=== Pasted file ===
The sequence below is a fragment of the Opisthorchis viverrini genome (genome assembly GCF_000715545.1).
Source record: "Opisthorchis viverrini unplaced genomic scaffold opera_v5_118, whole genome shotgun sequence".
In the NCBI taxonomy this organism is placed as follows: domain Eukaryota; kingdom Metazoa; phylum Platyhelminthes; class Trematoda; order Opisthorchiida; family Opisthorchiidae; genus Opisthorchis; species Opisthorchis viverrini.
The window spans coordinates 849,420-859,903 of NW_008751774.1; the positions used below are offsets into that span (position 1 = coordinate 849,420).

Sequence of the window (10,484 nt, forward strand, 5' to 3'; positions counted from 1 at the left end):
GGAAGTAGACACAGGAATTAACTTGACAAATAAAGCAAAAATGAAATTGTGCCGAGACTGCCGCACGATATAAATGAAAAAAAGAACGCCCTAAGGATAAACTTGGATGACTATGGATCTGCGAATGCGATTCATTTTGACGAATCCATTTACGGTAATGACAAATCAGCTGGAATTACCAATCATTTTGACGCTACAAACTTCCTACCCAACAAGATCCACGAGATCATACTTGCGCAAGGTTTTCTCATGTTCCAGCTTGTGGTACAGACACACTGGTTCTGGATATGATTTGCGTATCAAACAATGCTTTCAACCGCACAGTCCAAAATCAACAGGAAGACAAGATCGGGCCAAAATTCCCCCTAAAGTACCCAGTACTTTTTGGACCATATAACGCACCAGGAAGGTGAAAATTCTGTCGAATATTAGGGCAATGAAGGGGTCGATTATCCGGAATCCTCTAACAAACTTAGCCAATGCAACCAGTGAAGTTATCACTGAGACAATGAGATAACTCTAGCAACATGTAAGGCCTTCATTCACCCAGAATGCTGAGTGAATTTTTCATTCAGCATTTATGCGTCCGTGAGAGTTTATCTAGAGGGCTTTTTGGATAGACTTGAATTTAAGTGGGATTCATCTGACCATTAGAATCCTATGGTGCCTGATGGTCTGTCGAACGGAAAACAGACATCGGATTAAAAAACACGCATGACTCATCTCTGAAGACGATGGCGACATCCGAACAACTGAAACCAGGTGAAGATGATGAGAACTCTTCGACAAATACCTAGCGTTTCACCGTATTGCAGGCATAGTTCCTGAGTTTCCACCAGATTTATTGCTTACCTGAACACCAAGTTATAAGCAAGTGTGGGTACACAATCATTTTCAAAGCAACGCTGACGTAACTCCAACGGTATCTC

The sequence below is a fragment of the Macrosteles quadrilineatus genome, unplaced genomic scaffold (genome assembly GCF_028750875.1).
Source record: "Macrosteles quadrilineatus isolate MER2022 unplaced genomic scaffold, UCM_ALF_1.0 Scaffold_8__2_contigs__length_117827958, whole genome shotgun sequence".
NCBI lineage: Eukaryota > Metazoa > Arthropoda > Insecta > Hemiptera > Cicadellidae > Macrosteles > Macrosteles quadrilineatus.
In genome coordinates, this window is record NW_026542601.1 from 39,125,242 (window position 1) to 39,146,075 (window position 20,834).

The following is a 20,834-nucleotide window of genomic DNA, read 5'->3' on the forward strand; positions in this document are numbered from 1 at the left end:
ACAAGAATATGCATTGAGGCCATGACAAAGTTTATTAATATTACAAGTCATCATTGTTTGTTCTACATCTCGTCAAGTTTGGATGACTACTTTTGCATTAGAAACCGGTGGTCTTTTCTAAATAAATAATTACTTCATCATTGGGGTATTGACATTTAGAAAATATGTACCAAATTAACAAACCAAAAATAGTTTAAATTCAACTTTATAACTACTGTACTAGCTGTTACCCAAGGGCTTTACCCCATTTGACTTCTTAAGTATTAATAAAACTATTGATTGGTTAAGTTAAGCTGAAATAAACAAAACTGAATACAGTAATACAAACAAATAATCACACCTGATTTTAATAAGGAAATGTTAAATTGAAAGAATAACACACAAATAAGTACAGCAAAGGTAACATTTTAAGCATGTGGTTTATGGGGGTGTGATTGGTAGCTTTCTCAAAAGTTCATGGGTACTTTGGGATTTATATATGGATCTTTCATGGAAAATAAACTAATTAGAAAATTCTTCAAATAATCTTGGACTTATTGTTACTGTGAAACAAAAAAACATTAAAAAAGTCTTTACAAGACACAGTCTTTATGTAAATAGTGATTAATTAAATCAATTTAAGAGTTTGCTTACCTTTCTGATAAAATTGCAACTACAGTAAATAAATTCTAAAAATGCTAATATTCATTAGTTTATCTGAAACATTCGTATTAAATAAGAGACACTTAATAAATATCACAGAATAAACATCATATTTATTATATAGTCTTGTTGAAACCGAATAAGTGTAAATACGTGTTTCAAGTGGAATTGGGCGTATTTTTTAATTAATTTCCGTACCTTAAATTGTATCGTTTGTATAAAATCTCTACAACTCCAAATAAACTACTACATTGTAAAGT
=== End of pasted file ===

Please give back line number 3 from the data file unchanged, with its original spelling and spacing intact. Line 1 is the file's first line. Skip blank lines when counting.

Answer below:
In the NCBI taxonomy this organism is placed as follows: domain Eukaryota; kingdom Metazoa; phylum Platyhelminthes; class Trematoda; order Opisthorchiida; family Opisthorchiidae; genus Opisthorchis; species Opisthorchis viverrini.